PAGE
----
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Franchise interview: Farrah Rose, head of international development of The Franchising Centre

Franchise interview: Farrah Rose, head of international development of The Franchising Centre

“Do whatever you choose to do with unwavering passion, determination, integrity and hard work,” says Farrah

BW: What do you love most about your job?
FR:
Working with a variety of clients in different sectors, the flexibility of working patterns, keeping up to date with international franchise development trends and international travel. I also love adding value to the well-being of clients, employees and their families.

BW: Greatest sacrifice you’ve made to get where you are today?
FR:
Combining imminent client needs with raising a young family.

BW: Biggest risk you’ve taken and how did it work out?
FR:
Leaving a plc board position and relying on project work, which could have meant feast or famine with no guarantee of regular income. Luckily, the risk never materialised.

BW: Proudest achievement - work or otherwise?
FR:
Developing The Franchising Centre International Division to be the leading voice of authority in international franchising globally, with 75 associated offices in 100-plus countries.

BW: Who do you go to for advice?
FR:
Brian Duckett, my chairman at The Franchising Centre.

BW: Who do you most admire?
FR:
In the franchising arena, Martin Mendelsohn and Edward Levitt, who are passionate, knowledgeable and supportive individuals. In general life, the late Wayne Dwyer and Eckhart Tolle.

BW: Biggest lesson you’ve learned along the way?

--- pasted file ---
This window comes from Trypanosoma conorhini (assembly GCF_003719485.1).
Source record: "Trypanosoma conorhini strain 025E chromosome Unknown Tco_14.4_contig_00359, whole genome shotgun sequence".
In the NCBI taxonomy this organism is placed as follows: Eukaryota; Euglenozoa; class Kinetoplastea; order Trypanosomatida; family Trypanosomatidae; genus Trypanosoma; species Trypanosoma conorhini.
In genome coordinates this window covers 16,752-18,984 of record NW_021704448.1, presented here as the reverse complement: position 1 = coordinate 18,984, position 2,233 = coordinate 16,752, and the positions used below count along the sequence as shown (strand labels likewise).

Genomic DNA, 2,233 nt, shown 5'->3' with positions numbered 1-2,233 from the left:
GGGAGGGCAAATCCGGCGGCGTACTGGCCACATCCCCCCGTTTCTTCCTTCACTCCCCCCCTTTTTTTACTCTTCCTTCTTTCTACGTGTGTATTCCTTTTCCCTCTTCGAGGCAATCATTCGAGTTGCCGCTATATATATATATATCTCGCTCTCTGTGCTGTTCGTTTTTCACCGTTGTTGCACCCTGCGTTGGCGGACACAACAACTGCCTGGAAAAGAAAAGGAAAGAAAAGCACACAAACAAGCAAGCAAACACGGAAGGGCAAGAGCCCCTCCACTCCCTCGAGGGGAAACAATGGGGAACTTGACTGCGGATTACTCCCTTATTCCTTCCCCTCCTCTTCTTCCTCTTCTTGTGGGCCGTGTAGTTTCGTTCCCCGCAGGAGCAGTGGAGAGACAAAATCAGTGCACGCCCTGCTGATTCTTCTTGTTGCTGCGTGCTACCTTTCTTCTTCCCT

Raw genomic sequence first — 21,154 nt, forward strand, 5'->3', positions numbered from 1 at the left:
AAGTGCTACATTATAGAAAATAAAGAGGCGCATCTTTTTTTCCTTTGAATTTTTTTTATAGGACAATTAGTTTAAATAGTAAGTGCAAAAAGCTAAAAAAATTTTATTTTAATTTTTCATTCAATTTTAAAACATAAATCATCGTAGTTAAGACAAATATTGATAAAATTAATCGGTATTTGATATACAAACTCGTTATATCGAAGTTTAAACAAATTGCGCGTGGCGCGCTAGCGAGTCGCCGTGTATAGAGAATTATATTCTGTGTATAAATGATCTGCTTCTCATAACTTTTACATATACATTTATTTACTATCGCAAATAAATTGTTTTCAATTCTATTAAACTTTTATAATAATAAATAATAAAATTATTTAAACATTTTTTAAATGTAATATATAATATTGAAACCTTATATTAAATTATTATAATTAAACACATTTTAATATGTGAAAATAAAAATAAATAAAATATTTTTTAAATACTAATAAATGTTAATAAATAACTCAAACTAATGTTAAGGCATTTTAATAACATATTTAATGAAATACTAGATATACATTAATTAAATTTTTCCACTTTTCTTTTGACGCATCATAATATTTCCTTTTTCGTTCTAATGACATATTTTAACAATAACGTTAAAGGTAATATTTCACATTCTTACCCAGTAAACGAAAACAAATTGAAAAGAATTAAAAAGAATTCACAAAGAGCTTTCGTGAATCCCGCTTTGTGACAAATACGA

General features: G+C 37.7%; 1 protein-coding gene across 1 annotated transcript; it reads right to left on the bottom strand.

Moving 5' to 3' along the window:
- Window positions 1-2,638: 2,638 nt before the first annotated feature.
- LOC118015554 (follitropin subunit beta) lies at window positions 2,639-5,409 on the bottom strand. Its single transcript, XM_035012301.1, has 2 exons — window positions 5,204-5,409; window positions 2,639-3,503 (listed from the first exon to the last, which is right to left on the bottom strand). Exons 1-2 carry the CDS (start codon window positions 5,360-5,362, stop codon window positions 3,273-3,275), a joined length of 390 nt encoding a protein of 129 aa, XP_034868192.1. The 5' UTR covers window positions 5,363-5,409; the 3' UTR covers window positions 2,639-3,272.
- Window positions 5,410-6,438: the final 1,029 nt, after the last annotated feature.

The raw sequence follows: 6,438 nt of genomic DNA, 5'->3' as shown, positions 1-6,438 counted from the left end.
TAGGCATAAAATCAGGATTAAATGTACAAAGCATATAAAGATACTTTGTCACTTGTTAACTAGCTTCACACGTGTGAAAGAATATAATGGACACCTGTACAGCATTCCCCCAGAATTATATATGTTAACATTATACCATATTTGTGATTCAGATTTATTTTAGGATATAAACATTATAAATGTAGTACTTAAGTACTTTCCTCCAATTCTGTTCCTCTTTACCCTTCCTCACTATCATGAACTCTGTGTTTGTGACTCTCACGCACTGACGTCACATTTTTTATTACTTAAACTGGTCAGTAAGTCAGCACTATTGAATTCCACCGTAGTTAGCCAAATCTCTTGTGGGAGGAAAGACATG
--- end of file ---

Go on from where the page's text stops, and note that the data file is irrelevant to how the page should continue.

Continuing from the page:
FR:
Do whatever you choose to do with unwavering passion, determination, integrity and hard work. No one will hand you anything for free.

BW: What advice would you give the younger you?
FR:
Don’t take life too seriously, don’t try to please everyone - you never can - and nothing lasts forever. Do your best because nobody, including you, can judge you for failing. But don’t allow failure to define you. Always do what you do with integrity and a sense of responsibility of the impact your actions will have on others.

BW: If I’d known then what I know now…
FR:
I probably would have enjoyed the journey a bit more.

BW: Which three women inspire you most?
FR:
My mother, a humanitarian, strong, hard-working, ethical, mindful Iranian woman who fought for justice in a traditional society to touch the lives of the underprivileged. Mother Theresa, for her compassion and integrity. Rosa Parks, for her bravery.

BW: Sum up what women can bring to a business
FR:
Intuition, intelligence, organisational skills, creativity, flair, tolerance, the ability to multitask, compassion, determination, emotional intelligence and hard work.

BW: Biggest challenges women in business face today?
FR:
Finding the right space to sit comfortably within a business. Some women try to mask their natural, female-specific, God given gifts, viewing them as weaknesses rather than strengths. The more mature generation of women in business, of which I am one, have proven that our gifts, such as intuition, persistence, emotional intelligence, empathy and gentleness, are important qualities not to be discarded

BW: What’s next for you?
FR:
Having raised two awesome kids and given them wings to fly, I have even more freedom to throw myself into my consultancy work. I am also eager to run educational workshops in emerging markets. Leaving a modest legacy is extremely important to me and I’m privileged and honoured to have been given a space in this growing industry over the past 35 years to contribute and witness its development.